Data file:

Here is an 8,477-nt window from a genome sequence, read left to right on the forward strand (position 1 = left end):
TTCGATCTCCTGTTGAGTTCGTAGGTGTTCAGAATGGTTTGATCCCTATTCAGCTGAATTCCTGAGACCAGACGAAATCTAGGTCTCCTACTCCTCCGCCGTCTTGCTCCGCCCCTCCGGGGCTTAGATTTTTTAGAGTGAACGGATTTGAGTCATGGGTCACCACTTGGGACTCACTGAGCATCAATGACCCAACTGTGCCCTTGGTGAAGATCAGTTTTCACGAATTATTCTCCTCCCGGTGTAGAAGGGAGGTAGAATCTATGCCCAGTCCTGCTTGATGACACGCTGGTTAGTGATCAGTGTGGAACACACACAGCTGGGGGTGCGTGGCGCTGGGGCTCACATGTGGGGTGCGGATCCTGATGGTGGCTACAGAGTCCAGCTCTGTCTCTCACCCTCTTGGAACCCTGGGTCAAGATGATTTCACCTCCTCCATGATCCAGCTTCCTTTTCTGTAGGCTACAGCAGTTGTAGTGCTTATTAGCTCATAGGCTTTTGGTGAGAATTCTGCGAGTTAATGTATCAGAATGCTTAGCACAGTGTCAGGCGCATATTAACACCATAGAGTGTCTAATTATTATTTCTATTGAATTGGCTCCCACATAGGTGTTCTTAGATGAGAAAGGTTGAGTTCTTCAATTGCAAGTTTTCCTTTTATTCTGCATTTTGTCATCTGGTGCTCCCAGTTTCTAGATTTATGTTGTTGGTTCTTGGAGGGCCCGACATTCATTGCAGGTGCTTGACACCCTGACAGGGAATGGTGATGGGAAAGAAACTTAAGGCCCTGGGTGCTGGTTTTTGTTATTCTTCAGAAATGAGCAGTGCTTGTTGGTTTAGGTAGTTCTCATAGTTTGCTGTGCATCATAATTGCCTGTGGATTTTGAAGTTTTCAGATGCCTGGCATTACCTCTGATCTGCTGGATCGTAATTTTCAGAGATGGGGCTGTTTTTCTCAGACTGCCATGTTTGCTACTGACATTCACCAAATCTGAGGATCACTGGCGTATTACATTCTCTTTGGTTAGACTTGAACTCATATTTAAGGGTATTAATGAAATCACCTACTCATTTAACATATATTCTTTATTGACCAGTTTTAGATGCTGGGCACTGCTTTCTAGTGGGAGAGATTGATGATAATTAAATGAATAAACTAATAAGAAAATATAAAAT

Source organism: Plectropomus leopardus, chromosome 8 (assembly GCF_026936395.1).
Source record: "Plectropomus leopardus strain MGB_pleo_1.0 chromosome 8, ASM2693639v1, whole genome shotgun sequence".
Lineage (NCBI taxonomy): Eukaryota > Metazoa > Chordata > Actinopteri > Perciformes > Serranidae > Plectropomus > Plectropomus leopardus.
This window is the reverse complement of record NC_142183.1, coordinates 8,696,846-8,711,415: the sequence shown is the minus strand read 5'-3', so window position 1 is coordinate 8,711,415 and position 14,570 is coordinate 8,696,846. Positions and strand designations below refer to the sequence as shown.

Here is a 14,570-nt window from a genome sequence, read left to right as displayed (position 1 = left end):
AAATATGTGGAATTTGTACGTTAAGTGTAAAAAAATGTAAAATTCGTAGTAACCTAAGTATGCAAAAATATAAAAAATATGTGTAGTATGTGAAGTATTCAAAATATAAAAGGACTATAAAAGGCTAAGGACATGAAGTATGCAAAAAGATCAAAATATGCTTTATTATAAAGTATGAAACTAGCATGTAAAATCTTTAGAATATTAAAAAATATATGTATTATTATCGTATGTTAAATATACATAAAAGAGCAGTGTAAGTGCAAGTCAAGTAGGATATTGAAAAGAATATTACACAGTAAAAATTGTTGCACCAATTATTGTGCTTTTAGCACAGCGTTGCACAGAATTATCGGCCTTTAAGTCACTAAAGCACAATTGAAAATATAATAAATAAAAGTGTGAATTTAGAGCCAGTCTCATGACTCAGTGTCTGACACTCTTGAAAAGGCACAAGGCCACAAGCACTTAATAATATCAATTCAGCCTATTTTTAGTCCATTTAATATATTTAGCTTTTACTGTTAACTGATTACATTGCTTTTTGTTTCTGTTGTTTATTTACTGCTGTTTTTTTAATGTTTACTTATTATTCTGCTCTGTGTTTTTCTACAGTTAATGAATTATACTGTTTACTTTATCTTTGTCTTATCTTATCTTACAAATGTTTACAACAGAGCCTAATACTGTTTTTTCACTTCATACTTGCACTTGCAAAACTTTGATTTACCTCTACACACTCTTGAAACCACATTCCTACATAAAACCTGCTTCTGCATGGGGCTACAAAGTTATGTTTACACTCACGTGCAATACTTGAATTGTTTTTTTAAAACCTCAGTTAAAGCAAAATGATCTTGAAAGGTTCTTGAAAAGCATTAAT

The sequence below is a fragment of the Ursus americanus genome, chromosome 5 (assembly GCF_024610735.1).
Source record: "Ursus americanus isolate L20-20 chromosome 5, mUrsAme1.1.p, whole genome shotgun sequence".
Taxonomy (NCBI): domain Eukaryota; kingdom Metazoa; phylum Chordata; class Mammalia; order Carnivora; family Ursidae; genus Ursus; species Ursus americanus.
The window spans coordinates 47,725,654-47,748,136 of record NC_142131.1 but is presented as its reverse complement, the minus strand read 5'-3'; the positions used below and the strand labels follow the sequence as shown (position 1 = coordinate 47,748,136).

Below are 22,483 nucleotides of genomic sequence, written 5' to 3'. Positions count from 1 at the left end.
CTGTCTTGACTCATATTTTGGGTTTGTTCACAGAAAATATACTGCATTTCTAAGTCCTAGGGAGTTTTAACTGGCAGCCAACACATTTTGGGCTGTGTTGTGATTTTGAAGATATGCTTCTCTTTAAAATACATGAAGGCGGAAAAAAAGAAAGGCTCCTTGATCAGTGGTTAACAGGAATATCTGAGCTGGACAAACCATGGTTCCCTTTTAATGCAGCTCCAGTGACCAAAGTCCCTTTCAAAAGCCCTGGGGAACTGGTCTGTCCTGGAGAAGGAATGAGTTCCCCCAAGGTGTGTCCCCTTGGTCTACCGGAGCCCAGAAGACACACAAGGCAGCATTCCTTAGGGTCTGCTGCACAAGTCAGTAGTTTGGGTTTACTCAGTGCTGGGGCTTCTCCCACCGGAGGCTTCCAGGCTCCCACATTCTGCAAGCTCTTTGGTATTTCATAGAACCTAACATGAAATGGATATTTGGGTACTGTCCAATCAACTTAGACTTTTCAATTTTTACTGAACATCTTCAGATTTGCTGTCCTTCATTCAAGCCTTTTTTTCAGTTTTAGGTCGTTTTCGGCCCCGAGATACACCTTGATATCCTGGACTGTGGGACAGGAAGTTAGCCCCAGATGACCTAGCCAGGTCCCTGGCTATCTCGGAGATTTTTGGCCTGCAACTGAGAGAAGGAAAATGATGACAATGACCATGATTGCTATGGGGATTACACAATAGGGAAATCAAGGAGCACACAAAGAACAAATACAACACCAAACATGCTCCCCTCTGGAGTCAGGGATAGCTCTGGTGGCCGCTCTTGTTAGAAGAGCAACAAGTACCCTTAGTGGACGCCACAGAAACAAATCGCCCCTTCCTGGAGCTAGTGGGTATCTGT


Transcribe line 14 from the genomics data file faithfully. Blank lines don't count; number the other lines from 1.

CTGTCTTGACTCATATTTTGGGTTTGTTCACAGAAAATATACTGCATTTCTAAGTCCTAGGGAGTTTTAACTGGCAGCCAACACATTTTGGGCTGTGTTGTGATTTTGAAGATATGCTTCTCTTTAAAATACATGAAGGCGGAAAAAAAGAAAGGCTCCTTGATCAGTGGTTAACAGGAATATCTGAGCTGGACAAACCATGGTTCCCTTTTAATGCAGCTCCAGTGACCAAAGTCCCTTTCAAAAGCCCTGGGGAACTGGTCTGTCCTGGAGAAGGAATGAGTTCCCCCAAGGTGTGTCCCCTTGGTCTACCGGAGCCCAGAAGACACACAAGGCAGCATTCCTTAGGGTCTGCTGCACAAGTCAGTAGTTTGGGTTTACTCAGTGCTGGGGCTTCTCCCACCGGAGGCTTCCAGGCTCCCACATTCTGCAAGCTCTTTGGTATTTCATAGAACCTAACATGAAATGGATATTTGGGTACTGTCCAATCAACTTAGACTTTTCAATTTTTACTGAACATCTTCAGATTTGCTGTCCTTCATTCAAGCCTTTTTTTCAGTTTTAGGTCGTTTTCGGCCCCGAGATACACCTTGATATCCTGGACTGTGGGACAGGAAGTTAGCCCCAGATGACCTAGCCAGGTCCCTGGCTATCTCGGAGATTTTTGGCCTGCAACTGAGAGAAGGAAAATGATGACAATGACCATGATTGCTATGGGGATTACACAATAGGGAAATCAAGGAGCACACAAAGAACAAATACAACACCAAACATGCTCCCCTCTGGAGTCAGGGATAGCTCTGGTGGCCGCTCTTGTTAGAAGAGCAACAAGTACCCTTAGTGGACGCCACAGAAACAAATCGCCCCTTCCTGGAGCTAGTGGGTATCTGT